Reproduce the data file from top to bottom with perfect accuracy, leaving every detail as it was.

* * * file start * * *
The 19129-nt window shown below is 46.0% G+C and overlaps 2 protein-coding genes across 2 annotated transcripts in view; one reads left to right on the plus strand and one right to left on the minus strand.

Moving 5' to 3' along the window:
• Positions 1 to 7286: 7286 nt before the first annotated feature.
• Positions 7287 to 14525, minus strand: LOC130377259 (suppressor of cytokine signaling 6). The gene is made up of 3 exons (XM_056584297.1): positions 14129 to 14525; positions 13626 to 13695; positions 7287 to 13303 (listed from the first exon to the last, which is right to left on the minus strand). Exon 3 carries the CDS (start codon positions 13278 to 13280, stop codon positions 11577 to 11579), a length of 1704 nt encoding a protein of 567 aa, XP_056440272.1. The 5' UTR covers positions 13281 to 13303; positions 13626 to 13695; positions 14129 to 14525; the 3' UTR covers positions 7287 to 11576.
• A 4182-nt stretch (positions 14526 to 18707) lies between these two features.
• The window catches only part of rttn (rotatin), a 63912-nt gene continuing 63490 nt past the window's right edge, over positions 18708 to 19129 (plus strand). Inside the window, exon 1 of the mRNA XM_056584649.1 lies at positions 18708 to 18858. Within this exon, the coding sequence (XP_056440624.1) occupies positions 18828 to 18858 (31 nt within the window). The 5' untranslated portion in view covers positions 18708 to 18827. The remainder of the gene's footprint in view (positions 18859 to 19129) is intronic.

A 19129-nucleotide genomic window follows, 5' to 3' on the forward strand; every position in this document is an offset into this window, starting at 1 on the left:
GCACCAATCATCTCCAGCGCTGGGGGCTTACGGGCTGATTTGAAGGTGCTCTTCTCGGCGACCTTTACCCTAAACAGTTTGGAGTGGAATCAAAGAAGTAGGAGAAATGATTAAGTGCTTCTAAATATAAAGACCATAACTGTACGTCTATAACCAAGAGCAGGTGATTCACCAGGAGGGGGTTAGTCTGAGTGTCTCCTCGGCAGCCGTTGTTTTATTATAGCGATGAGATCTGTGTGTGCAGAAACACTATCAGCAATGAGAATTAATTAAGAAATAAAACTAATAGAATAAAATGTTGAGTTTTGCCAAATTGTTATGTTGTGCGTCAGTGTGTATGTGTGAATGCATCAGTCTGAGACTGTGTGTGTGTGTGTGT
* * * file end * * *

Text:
The 19129-nt window shown below is 46.0% G+C and overlaps 2 protein-coding genes across 2 annotated transcripts in view; one reads left to right on the plus strand and one right to left on the minus strand.

Moving 5' to 3' along the window:
• Positions 1 to 7286: 7286 nt before the first annotated feature.
• Positions 7287 to 14525, minus strand: LOC130377259 (suppressor of cytokine signaling 6). The gene is made up of 3 exons (XM_056584297.1): positions 14129 to 14525; positions 13626 to 13695; positions 7287 to 13303 (listed from the first exon to the last, which is right to left on the minus strand). Exon 3 carries the CDS (start codon positions 13278 to 13280, stop codon positions 11577 to 11579), a length of 1704 nt encoding a protein of 567 aa, XP_056440272.1. The 5' UTR covers positions 13281 to 13303; positions 13626 to 13695; positions 14129 to 14525; the 3' UTR covers positions 7287 to 11576.
• A 4182-nt stretch (positions 14526 to 18707) lies between these two features.
• The window catches only part of rttn (rotatin), a 63912-nt gene continuing 63490 nt past the window's right edge, over positions 18708 to 19129 (plus strand). Inside the window, exon 1 of the mRNA XM_056584649.1 lies at positions 18708 to 18858. Within this exon, the coding sequence (XP_056440624.1) occupies positions 18828 to 18858 (31 nt within the window). The 5' untranslated portion in view covers positions 18708 to 18827. The remainder of the gene's footprint in view (positions 18859 to 19129) is intronic.

A 19129-nucleotide genomic window follows, 5' to 3' on the forward strand; every position in this document is an offset into this window, starting at 1 on the left:
GCACCAATCATCTCCAGCGCTGGGGGCTTACGGGCTGATTTGAAGGTGCTCTTCTCGGCGACCTTTACCCTAAACAGTTTGGAGTGGAATCAAAGAAGTAGGAGAAATGATTAAGTGCTTCTAAATATAAAGACCATAACTGTACGTCTATAACCAAGAGCAGGTGATTCACCAGGAGGGGGTTAGTCTGAGTGTCTCCTCGGCAGCCGTTGTTTTATTATAGCGATGAGATCTGTGTGTGCAGAAACACTATCAGCAATGAGAATTAATTAAGAAATAAAACTAATAGAATAAAATGTTGAGTTTTGCCAAATTGTTATGTTGTGCGTCAGTGTGTATGTGTGAATGCATCAGTCTGAGACTGTGTGTGTGTGTGTGT